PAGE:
Patients in group B with minor bile duct injuries included 2 class B, 7 class D and 5 class E5 injuries. While true type B injuries consisting of segmental branch ligations are not managed endoscopically, 1 patient with a segment 6/7 duct ligation also had a side leak from the right main duct demonstrated at PTC, which resolved after sphincterotomy and stenting. The second patient had a sphincterotomy and stent placed for a bile leak initially of undefined origin. During the repeat ERCP a leak was identified from a transected segment 5 duct, which resolved spontaneously.

Thirteen patients had a sphincterotomy and biliary stentings, and 1 patient's leak resolved after spincterotomy alone (Table 2). Group B patients required a median of 4 ERCPs (range 2 - 5) for resolution.

In 29 patients (25.7%) endoscopic management was not definitive (Table 3). In 16 (14.2%) ERCP demonstrated a major bile duct injury without ductal continuity, which required surgical repair by hepaticojejunostomy. These patients included 7 type E1, 6 type E2, 1 type E3 and 2 type E5 injuries. In 4 patients, CBD cannulation during ERCP was unsuccessful (1 had a confirmed CD leak on MRCP, and 1 a type D injury with a T-tube in situ; 2 unknown), and all 4 leaks resolved on conservative management. Three further patients required open CBD exploration after unsuccessful endoscopic CBD stone extraction; this included a patient with an impacted Dormia basket. One patient required duodenal repair after an iatrogenic injury during ERCP for suspected retained stones. In 2 patients, a distal malignant stricture was identified and, although their leaks settled on temporary plastic stenting, 1 patient required a palliative hepaticojejunostomy for repeated stent blockage. Three (15.8%) of the 19 major bile duct injuries were found to have an associated vascular injury (2 false aneurysms of the right hepatic artery ligated at open surgery, and a false aneurysm of the common hepatic artery which was embolised).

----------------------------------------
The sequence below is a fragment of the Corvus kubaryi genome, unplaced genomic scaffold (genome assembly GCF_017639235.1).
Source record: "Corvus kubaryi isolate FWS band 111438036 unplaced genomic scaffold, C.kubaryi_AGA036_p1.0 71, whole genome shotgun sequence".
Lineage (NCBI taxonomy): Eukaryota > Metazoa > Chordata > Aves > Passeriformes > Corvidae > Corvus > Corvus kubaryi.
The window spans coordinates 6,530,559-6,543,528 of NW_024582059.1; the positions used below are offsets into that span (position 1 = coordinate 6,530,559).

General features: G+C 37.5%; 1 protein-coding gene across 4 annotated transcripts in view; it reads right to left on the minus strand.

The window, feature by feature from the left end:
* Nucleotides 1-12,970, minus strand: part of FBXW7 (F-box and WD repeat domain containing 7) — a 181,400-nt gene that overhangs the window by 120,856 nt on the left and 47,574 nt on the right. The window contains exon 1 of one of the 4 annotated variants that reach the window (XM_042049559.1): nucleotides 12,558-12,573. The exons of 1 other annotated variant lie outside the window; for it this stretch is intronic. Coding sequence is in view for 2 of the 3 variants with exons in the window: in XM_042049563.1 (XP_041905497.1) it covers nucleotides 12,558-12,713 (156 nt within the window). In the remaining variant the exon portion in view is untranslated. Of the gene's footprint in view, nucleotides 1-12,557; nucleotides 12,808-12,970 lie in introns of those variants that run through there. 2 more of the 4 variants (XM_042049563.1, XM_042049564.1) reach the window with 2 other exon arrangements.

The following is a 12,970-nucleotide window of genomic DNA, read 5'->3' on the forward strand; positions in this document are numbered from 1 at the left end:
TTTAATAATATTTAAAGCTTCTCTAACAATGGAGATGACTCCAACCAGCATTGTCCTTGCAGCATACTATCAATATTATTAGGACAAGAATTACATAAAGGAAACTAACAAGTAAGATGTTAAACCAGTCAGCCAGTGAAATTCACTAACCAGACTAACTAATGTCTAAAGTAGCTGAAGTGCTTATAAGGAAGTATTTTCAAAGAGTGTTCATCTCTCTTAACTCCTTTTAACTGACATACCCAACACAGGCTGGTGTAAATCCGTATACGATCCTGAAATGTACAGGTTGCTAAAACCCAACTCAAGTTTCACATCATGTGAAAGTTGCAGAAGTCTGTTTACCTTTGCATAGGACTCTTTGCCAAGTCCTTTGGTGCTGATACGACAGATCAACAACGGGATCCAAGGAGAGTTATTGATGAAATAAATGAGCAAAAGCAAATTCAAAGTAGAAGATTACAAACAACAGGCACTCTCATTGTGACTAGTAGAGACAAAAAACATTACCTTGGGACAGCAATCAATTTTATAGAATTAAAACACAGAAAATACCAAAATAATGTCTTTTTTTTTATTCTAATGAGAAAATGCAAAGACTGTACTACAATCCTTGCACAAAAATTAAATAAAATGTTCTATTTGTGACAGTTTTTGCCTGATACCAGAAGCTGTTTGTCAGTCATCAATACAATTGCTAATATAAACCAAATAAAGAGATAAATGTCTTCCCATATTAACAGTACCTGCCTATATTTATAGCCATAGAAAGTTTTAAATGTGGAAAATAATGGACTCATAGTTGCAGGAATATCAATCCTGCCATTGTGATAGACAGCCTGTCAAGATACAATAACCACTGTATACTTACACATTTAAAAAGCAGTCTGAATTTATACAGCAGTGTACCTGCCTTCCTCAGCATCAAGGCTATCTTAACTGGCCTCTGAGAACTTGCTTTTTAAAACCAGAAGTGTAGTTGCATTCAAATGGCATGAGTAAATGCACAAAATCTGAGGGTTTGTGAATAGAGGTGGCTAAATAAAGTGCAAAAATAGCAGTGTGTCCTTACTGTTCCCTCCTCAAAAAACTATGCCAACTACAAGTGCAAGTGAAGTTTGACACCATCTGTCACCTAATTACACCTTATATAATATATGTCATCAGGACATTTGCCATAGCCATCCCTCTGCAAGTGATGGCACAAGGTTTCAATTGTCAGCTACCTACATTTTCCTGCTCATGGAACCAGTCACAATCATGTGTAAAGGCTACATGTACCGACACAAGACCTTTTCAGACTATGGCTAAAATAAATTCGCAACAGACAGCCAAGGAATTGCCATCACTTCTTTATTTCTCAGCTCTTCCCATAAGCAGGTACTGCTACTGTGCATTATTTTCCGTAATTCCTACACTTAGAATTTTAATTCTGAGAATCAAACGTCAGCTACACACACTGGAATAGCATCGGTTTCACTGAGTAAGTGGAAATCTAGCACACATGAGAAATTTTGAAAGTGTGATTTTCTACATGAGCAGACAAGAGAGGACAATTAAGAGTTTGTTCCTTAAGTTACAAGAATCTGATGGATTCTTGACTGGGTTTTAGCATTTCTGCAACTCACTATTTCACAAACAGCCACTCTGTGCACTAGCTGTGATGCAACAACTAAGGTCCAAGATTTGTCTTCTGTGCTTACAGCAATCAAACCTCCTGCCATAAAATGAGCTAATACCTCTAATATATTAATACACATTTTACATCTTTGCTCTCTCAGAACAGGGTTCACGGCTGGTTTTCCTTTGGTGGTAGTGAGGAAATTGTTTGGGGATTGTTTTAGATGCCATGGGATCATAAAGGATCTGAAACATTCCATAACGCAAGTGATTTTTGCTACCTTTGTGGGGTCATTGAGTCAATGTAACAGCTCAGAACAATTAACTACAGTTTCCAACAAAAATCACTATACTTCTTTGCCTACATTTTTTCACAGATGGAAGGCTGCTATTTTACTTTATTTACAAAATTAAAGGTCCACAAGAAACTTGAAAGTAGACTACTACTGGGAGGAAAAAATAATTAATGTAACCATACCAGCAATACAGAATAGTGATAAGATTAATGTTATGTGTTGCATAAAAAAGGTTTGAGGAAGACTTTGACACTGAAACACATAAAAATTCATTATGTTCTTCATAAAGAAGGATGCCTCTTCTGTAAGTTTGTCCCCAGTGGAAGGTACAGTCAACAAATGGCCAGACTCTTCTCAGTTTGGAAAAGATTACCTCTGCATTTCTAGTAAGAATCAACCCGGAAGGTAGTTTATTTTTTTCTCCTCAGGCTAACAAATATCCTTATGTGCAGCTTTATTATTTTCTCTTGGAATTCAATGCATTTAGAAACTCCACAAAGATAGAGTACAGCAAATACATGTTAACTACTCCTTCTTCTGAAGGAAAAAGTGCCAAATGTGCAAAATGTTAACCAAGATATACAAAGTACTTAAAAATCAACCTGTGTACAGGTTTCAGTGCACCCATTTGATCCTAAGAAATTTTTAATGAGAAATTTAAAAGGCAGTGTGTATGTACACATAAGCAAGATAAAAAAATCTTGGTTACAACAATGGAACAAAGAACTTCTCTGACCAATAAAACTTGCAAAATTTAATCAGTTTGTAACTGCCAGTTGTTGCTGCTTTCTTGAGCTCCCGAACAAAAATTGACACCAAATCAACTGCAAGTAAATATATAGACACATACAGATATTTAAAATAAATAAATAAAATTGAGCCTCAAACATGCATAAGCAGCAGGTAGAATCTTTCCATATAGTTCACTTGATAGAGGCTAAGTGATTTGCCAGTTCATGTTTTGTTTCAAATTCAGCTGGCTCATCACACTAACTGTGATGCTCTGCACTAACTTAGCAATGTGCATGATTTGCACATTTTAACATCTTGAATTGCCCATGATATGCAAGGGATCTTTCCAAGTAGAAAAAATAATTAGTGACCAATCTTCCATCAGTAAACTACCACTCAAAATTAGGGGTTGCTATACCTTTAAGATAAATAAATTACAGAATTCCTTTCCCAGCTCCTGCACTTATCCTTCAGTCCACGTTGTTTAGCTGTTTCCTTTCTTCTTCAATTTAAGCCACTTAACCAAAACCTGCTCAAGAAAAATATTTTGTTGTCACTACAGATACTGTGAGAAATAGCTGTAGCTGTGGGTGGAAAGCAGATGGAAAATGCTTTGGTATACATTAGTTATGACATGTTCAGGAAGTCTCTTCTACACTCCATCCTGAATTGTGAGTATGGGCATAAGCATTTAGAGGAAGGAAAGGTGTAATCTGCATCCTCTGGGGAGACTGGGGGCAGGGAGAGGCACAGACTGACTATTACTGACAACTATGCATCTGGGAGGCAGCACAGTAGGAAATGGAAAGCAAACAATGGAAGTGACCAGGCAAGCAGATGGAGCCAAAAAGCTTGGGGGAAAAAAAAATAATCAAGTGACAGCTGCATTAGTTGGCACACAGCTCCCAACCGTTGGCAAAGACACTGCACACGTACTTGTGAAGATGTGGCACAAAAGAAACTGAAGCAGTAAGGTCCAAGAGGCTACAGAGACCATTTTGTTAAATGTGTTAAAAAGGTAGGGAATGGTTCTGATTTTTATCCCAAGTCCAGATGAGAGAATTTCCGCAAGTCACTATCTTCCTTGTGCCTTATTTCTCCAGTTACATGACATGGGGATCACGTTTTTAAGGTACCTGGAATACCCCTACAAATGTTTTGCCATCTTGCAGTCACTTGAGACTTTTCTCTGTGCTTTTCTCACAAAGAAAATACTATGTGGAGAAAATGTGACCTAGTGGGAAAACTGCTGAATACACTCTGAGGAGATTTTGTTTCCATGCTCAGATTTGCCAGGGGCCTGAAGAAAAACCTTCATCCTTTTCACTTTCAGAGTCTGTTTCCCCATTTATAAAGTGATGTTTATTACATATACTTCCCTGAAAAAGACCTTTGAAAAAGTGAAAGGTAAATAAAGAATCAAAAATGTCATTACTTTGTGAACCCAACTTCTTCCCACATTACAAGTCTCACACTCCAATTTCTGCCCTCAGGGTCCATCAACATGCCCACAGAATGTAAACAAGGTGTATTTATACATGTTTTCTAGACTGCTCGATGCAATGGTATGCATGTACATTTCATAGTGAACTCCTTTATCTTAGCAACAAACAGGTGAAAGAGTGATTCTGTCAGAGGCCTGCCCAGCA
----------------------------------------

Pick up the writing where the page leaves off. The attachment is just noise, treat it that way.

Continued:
One hundred and thirteen patients underwent a total of 269 ERCPs (median 2 per patient, range 1 - 7). Seven patients (6.2%) developed one or more complications after their endoscopic interventions, with an ERCP complication rate of 3.7%. Ten specific ERCP-related complications occurred, and included 3 patients with post-procedural mild acute pancreatitis managed conservatively, 2 patients who developed cholangitis requiring treatment with intravenous antibiotics and repeat biliary decompression, 2 patients with sphincterotomy bleeds that were controlled by local injection of adrenaline 1:1000 solution, and 1 patient with early stent migration requiring a repeat ERCP. Two patients required surgical intervention. One patient had repair of an iatrogenic endoscopic duodenal perforation, and the other required an open CBD exploration and removal of an impacted Dormia basket.

One hundred and twelve patients (99.1%) were discharged from hospital. One patient died of multi-organ failure owing to persistent intra-abdominal sepsis following complete transection of the bile duct. One patient has required long-term balloon dilatation and stenting of a common hepatic duct stricture.

Of the group of patients who required surgical repair, 4 developed anastomotic strictures necessitating revision of their surgical repairs (3 hepaticojejunostomies, 1 choledochoduodenostomy). One patient with a suspected CBD stricture after bile duct injury eventually required a palliative hepaticojejunostomy for an irresectable carcinoma of the head of the pancreas and 1 required mesh repair of a large incisional hernia.